In regard to these essential rectifications of wrong and assertions of right we feel ourselves to be intimate partners of all the governments and peoples associated together against the Imperialists. We cannot be separated in interest or divided in purpose. We stand together until the end.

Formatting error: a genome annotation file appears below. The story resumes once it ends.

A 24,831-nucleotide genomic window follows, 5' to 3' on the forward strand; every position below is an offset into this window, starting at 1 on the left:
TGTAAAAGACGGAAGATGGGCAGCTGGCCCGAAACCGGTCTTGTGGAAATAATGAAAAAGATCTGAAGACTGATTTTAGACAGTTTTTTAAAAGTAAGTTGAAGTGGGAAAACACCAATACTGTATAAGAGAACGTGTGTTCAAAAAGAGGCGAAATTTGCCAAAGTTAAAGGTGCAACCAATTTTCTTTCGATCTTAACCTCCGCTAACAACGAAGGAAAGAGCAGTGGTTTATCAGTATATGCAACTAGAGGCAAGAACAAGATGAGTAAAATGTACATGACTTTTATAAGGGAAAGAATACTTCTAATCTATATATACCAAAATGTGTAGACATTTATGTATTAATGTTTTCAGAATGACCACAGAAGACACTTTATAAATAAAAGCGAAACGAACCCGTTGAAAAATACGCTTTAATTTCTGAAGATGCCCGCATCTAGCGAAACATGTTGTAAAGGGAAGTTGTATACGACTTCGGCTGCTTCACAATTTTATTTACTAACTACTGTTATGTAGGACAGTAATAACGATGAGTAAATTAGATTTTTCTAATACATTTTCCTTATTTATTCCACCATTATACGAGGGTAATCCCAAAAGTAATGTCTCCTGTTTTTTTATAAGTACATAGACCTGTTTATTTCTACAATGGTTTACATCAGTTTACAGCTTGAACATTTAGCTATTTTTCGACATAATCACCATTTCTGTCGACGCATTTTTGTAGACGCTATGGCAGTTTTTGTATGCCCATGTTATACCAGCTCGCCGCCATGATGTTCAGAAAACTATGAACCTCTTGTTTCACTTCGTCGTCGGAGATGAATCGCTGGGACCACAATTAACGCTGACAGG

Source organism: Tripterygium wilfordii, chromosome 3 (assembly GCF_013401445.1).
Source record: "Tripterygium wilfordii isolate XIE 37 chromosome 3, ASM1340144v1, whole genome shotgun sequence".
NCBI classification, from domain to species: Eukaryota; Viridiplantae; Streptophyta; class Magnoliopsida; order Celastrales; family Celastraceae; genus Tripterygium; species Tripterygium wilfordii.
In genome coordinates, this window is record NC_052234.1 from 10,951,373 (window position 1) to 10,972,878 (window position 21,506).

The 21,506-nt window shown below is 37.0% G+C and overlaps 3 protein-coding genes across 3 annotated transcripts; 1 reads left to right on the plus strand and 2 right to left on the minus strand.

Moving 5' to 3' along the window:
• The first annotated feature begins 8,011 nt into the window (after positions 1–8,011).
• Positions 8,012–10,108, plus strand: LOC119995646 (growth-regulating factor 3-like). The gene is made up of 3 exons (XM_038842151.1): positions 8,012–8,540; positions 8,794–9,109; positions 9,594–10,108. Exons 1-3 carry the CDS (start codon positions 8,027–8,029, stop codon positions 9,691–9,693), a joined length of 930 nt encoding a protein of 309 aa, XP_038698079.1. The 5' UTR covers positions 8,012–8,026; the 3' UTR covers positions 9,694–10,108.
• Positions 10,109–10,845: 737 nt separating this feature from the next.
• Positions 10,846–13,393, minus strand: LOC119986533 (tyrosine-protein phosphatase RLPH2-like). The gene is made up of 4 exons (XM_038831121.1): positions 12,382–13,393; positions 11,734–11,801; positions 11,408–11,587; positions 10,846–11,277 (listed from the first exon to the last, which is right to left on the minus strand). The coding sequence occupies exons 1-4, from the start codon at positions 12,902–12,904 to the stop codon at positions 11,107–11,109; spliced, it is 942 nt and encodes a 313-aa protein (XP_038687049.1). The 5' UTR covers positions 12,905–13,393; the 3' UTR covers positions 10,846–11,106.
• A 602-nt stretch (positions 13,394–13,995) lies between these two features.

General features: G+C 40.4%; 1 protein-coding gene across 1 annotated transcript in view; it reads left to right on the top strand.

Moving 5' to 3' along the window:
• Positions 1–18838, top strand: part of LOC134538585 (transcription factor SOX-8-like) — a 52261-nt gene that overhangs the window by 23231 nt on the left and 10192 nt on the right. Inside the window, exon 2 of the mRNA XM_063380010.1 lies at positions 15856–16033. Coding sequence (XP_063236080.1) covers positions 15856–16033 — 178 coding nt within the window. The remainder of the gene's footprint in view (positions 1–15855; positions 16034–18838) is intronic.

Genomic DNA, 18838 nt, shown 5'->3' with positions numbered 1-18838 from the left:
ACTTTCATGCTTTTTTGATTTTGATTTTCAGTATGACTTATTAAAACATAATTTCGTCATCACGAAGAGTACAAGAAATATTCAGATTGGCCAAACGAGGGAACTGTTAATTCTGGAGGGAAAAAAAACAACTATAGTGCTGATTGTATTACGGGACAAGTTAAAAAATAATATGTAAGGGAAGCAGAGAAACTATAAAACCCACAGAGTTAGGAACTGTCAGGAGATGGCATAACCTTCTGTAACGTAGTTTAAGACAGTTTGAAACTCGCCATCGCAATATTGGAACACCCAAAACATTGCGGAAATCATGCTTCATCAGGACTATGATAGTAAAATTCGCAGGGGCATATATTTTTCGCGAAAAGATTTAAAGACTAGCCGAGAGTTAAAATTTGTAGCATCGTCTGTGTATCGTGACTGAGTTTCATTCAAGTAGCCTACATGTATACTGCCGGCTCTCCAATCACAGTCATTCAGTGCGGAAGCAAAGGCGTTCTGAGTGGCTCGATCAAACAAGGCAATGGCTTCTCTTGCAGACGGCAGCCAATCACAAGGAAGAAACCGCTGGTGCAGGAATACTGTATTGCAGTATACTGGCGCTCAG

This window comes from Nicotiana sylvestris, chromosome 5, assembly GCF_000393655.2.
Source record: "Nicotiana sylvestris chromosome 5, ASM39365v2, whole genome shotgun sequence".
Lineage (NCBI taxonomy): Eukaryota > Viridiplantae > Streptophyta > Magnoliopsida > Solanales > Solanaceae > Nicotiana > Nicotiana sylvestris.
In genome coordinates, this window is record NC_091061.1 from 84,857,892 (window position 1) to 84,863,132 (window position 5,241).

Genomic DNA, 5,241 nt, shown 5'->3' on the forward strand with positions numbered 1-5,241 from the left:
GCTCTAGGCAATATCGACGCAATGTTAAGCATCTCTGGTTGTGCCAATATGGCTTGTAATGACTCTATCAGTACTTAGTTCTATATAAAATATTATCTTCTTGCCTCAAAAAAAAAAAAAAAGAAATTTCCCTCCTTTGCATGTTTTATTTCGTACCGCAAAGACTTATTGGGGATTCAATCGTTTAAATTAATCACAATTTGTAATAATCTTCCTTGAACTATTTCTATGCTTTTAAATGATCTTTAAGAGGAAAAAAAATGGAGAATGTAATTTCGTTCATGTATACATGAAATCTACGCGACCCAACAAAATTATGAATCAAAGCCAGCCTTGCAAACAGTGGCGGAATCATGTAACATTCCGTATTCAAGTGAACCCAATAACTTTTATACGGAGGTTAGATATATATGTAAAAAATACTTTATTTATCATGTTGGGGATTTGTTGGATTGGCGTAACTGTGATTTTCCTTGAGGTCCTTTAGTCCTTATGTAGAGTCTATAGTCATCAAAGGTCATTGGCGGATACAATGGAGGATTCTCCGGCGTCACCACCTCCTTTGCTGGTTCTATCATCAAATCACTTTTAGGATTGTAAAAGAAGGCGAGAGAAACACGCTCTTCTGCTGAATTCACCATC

For such arrangements and covenants we are willing to fight and to continue to fight until they are achieved; but only because we wish the right to prevail and desire a just and stable peace such as can be secured only by removing the chief provocations to war, which this programme does remove. We have no jealousy of German greatness, and there is nothing in this programme that impairs it. We grudge her no achievement or distinction of learning or of pacific enterprise such as have made her record very bright and very enviable. We do not wish to injure her or to block in any way her legitimate influence or power. We do not wish to fight her either with arms or with hostile arrangements of trade if she is willing to associate herself with us and the other peace- loving nations of the world in covenants of justice and law and fair dealing. We wish her only to accept a place of equality among the peoples of the world, -- the new world in which we now live, -- instead of a place of mastery.